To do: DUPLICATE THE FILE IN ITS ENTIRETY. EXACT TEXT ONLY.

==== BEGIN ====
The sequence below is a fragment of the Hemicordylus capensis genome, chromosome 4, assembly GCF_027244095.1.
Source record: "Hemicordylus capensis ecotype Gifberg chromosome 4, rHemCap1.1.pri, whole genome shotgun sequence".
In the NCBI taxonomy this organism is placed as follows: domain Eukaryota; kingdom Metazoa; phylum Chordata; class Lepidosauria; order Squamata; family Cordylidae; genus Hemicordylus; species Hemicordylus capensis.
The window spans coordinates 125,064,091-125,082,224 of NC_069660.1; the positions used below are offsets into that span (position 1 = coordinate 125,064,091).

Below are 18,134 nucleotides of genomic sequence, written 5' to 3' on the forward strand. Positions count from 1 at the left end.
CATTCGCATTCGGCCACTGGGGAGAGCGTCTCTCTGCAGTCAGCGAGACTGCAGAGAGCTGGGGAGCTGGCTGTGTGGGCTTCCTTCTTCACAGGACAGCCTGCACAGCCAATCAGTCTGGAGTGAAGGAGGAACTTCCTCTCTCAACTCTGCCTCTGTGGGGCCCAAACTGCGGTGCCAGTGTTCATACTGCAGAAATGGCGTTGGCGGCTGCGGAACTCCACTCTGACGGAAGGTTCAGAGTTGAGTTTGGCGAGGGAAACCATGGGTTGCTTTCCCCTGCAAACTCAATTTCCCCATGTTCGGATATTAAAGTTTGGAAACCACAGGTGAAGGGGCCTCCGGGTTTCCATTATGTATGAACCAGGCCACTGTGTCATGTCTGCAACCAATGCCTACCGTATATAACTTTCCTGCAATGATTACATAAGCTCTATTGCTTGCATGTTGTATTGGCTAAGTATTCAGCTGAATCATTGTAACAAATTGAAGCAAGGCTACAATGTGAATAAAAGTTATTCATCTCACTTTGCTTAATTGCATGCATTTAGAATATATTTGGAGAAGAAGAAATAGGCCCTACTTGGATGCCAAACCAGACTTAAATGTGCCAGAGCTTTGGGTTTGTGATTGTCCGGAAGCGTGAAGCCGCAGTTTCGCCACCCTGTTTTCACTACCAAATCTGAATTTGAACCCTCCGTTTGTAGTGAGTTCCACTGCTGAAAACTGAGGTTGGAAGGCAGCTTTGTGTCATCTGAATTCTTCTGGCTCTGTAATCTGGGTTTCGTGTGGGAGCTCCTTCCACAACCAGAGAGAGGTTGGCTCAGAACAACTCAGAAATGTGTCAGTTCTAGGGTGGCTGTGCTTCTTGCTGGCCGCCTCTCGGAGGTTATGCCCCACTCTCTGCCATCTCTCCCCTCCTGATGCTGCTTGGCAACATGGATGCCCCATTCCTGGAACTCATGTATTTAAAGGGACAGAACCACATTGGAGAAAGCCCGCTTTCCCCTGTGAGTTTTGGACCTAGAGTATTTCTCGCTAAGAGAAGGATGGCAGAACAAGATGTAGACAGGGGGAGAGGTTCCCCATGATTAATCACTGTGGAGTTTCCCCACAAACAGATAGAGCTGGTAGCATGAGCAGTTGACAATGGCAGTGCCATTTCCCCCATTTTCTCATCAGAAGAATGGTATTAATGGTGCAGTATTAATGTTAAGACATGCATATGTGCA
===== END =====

The sequence below is a fragment of the Hemicordylus capensis genome, chromosome 4, assembly GCF_027244095.1.
Source record: "Hemicordylus capensis ecotype Gifberg chromosome 4, rHemCap1.1.pri, whole genome shotgun sequence".
In the NCBI taxonomy this organism is placed as follows: domain Eukaryota; kingdom Metazoa; phylum Chordata; class Lepidosauria; order Squamata; family Cordylidae; genus Hemicordylus; species Hemicordylus capensis.
The window spans coordinates 125,064,091-125,082,224 of NC_069660.1; the positions used below are offsets into that span (position 1 = coordinate 125,064,091).

Below are 18,134 nucleotides of genomic sequence, written 5' to 3' on the forward strand. Positions count from 1 at the left end.
CATTCGCATTCGGCCACTGGGGAGAGCGTCTCTCTGCAGTCAGCGAGACTGCAGAGAGCTGGGGAGCTGGCTGTGTGGGCTTCCTTCTTCACAGGACAGCCTGCACAGCCAATCAGTCTGGAGTGAAGGAGGAACTTCCTCTCTCAACTCTGCCTCTGTGGGGCCCAAACTGCGGTGCCAGTGTTCATACTGCAGAAATGGCGTTGGCGGCTGCGGAACTCCACTCTGACGGAAGGTTCAGAGTTGAGTTTGGCGAGGGAAACCATGGGTTGCTTTCCCCTGCAAACTCAATTTCCCCATGTTCGGATATTAAAGTTTGGAAACCACAGGTGAAGGGGCCTCCGGGTTTCCATTATGTATGAACCAGGCCACTGTGTCATGTCTGCAACCAATGCCTACCGTATATAACTTTCCTGCAATGATTACATAAGCTCTATTGCTTGCATGTTGTATTGGCTAAGTATTCAGCTGAATCATTGTAACAAATTGAAGCAAGGCTACAATGTGAATAAAAGTTATTCATCTCACTTTGCTTAATTGCATGCATTTAGAATATATTTGGAGAAGAAGAAATAGGCCCTACTTGGATGCCAAACCAGACTTAAATGTGCCAGAGCTTTGGGTTTGTGATTGTCCGGAAGCGTGAAGCCGCAGTTTCGCCACCCTGTTTTCACTACCAAATCTGAATTTGAACCCTCCGTTTGTAGTGAGTTCCACTGCTGAAAACTGAGGTTGGAAGGCAGCTTTGTGTCATCTGAATTCTTCTGGCTCTGTAATCTGGGTTTCGTGTGGGAGCTCCTTCCACAACCAGAGAGAGGTTGGCTCAGAACAACTCAGAAATGTGTCAGTTCTAGGGTGGCTGTGCTTCTTGCTGGCCGCCTCTCGGAGGTTATGCCCCACTCTCTGCCATCTCTCCCCTCCTGATGCTGCTTGGCAACATGGATGCCCCATTCCTGGAACTCATGTATTTAAAGGGACAGAACCACATTGGAGAAAGCCCGCTTTCCCCTGTGAGTTTTGGACCTAGAGTATTTCTCGCTAAGAGAAGGATGGCAGAACAAGATGTAGACAGGGGGAGAGGTTCCCCATGATTAATCACTGTGGAGTTTCCCCACAAACAGATAGAGCTGGTAGCATGAGCAGTTGACAATGGCAGTGCCATTTCCCCCATTTTCTCATCAGAAGAATGGTATTAATGGTGCAGTATTAATGTTAAGACATGCATATGTGCA